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Nanocrystals Outshine Laser Dyes

Photonics Spectra
Mar 2000
Dr. James P. Smith

Semiconductor nanocrystals fabricated at Hebrew University produce a bright fluorescence radiation that can be size-tuned to the near-infrared. Chemists Uri Banin and Yun-Wie Cao's method for making the nanocrystals with an indium arsenide core and a shell of either indium phosphide or cadmium selenide was reported in Angewandte Chemie, International Edition (Vol. 38, 1999).

Small crystals of semiconductors, those in the 2- to 20-nm range, are termed nanocrystals, or quantum dots. They have different optical properties from the bulk material. As more atoms are added, the properties of the crystal vary, approaching bulk values. In particular, the bandgap increases with size.

Nanocrystals of semiconductor materials such as silicon, indium arsenide and cadmium sulfide will fluoresce, and, because their bandgaps vary with size, it is possible to size-tune the fluorescence wavelengths. Also, because the quantum yield of the fluorescence is also sensitive to surface conditions, a second, more stable semiconductor material -- cadmium selenide -- is added as a protector for the indium arsenide core. This layer also causes the particles to glow more brightly.

"As the components in semiconductors become very tiny, almost molecular in scale, the techniques used for making the components begin to look more like the techniques used for making molecules," explained professor Paul Alivisatos of the University of California at Berkeley.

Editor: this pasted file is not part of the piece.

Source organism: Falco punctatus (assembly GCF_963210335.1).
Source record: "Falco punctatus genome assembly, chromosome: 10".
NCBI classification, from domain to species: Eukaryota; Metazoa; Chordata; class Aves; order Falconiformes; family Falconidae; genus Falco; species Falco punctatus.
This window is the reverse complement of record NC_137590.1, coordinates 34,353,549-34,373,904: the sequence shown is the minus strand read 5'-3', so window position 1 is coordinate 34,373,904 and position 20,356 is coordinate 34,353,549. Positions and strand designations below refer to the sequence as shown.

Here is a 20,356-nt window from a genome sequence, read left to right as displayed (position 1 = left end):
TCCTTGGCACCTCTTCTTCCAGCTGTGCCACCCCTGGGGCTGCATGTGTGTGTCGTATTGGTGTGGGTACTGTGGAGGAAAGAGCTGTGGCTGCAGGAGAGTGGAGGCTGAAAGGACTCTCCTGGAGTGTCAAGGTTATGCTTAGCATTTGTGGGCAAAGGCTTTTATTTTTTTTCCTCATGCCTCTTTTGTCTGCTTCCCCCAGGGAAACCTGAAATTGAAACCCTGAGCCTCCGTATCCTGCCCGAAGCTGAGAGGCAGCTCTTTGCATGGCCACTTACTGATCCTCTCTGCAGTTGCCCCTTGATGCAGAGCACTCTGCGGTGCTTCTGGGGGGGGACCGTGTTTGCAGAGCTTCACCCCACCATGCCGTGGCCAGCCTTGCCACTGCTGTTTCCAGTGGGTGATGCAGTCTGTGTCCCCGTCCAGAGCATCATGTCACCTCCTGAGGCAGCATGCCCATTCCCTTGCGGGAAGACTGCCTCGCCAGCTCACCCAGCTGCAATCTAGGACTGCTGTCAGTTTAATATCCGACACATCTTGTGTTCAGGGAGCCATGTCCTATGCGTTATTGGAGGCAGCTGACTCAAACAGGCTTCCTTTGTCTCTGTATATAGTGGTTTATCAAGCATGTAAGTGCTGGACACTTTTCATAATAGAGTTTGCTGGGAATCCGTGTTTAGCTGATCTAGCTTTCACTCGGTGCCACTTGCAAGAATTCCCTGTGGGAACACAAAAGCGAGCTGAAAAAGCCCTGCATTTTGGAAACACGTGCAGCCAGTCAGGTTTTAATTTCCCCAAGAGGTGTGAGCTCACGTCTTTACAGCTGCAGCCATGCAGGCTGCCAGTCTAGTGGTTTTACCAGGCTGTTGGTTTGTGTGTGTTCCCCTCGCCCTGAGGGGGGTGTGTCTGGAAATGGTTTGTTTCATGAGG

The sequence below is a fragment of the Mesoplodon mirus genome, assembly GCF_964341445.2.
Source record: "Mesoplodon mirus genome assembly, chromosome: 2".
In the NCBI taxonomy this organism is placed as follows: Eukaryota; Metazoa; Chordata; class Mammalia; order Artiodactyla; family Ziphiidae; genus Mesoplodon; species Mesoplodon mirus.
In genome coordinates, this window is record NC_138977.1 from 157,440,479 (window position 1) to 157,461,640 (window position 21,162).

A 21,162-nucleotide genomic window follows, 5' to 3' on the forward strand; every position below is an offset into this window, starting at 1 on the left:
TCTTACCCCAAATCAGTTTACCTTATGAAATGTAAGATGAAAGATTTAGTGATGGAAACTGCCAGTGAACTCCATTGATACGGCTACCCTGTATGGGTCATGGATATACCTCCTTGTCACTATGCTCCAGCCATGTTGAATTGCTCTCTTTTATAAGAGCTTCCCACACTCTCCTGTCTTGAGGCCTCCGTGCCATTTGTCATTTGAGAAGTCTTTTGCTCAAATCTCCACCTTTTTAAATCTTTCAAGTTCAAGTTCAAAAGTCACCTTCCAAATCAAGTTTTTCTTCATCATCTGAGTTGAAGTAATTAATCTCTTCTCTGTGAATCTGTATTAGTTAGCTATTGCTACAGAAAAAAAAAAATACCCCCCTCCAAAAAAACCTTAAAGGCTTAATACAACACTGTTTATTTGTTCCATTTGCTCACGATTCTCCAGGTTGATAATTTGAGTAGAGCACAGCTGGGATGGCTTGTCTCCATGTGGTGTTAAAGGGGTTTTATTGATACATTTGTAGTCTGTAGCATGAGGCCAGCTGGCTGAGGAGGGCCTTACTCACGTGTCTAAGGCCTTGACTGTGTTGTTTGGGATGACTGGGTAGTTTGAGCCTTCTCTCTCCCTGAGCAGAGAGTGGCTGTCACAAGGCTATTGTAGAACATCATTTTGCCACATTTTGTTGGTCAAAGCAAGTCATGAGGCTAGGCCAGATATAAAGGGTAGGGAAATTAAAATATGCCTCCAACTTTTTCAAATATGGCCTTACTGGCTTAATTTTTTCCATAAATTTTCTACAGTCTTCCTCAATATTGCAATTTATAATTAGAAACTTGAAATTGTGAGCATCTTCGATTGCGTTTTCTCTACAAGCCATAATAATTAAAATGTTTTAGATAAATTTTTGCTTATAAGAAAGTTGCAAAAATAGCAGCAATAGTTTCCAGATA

"In fact, you can treat these little components as if they were molecules and even put these solid-state devices in places where molecules would otherwise go."

Typically, quantum dots are prepared with physical methods, such as epitaxy or vapor deposition. "This is the first time that colloidal indium arsenide nanocrystals with high quantum yield have been prepared from solution," Alivisatos said.

The most useful application of nanocrystals is as fluorescent tags in biological systems.

"We can attach a nanocrystal to a protein which will transport the tag to a specific cell structure," Alivisatos explained. "Instead of using dyes to decorate different parts of a cell, we can now use different sizes of inorganic nanocrystals which fluoresce different colors. These little crystals are replacing organic dyes."

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